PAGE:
Example of a television area in a communal space

It is important then, to consider the interests of residents and patients when designing communal areas. By factoring this into the initial design process, you are more likely to create communal areas that appeal to everyone.

Ask people for their input

In long-term care settings, you can try asking residents directly what kind of communal spaces they would like! As the same people will be using the facilities long-term you have more freedom to tailor the space towards their individual interests.

Whilst it may not be possible to include all suggestions, it gives a strong starting point for creating a good communal space for your individual residents.

Use furniture to define different areas

Many people worry that they don’t have enough available rooms to provide multiple communal areas designed for different activities. But you don’t need separate rooms to create separate spaces!

You can use different furniture, soft furnishings and accessories to clearly define different areas within the same room. This can be reassuring for people in care settings as it gives them options whilst allowing them to stay in their comfort zone. Some individuals may stick to the same area each day whilst others may prefer to move around and make use of different spaces to engage in different activities. Either way, you are offering everyone an opportunity to engage and interact in a way that suits them.

Here’s an example of how you could use furniture to segment a communal space:

  • Use a group of armchairs to create a television area
    The armchair-style helps to create a traditional and homely feel that resembles a living room.
  • Include high back chairs for reading
    High back chairs provide excellent back and shoulder support when you’re sitting in a relaxed position. This makes them perfect for creating a reading zone where people can sit comfortably with a book or newspaper.
  • Use taller tables for puzzles and games
    Traditional coffee tables are typically too low to use for a game of chess or a jigsaw puzzle. By including some taller tables, you can create an area where people can sit comfortably and play different games.

Check out our full furniture inspiration gallery for more design ideas.

3/ Incorporate contrasting colours

Using colour and contrast is another method that can help you to define different areas within the communal space.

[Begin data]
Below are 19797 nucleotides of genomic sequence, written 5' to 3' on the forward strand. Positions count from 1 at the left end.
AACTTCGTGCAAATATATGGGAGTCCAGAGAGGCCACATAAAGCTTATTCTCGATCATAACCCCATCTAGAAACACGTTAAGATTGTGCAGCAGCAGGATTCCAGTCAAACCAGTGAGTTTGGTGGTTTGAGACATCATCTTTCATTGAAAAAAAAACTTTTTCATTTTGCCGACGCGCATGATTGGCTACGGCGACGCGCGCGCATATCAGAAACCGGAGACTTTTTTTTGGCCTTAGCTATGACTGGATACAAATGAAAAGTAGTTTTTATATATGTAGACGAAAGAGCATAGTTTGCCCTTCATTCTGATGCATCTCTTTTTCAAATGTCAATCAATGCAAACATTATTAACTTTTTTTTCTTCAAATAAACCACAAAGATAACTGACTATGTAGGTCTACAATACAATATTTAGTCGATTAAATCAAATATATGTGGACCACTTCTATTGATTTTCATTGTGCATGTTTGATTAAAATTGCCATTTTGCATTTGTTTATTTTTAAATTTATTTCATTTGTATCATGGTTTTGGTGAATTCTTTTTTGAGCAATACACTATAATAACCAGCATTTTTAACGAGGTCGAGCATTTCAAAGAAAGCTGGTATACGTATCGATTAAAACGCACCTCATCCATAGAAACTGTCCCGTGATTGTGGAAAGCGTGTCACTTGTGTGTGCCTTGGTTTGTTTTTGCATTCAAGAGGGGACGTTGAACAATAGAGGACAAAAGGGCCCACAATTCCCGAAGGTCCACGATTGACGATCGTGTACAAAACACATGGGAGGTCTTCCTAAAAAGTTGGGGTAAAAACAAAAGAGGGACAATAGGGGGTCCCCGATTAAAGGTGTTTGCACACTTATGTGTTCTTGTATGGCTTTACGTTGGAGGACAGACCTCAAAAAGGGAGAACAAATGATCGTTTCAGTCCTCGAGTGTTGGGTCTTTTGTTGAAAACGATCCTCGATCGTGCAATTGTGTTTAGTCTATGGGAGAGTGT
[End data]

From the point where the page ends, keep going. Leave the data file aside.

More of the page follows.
Carrying on with the example used above, you could use red furniture to mark out the reading area, yellow in the television area, and blue to identify the games area. Sticking to different colours in different areas of the room can help to emphasise that they are intended to be used as separate spaces.

Contrasting colours can also serve another, even more important, purpose. They can act as vision and memory aids for people with dementia or visual impairments. This makes it easier for them to navigate and enjoy communal spaces.

Colour contrasts help people with dementia to get around care environments safely
A red chair provides a strong contrast against a white wall

Choosing furniture in colours that contrast with walls and flooring helps people with dementia and sight loss to recognise where they are and to find their way around. Not only does this reduce the risk of trips and falls, but it can serve as a reminder of the activities they enjoy.

Other examples of how to use colour and contrast to improve communal spaces in care settings include:

  • Opting for contrasting trims on chairs. This helps people with visual impairments to identify the shape of the chair and can help them to sit down safely.
  • Avoid rugs that contrast with the flooring. A person with dementia may mistake the rug for a hole in the floor and hurt themselves trying to avoid it.
  • Choose colours that evoke positive feelings. Colours can be tied to emotions, opting for shades of orange and yellow can help people to associate the communal areas with happiness and energy. Read our guide to colour schemes for more information.
Four mood boards showing interior design ideas for a hospice
Example moodboards for communal space in a hospice

To help you choose the right furniture and put together mood boards, you can book an interior design consultation.


A good communal space can help tackle loneliness and isolation in long-term care environments. But how do you design communal areas for care settings? This guide covers top tips on how to maximise room layouts, create different areas to suit people with different interests, and use contrasting colours and styles to support individuals with visual or memory impairments. Using these simple recommendations, you can create a communal space that patients or residents will want to spend time in.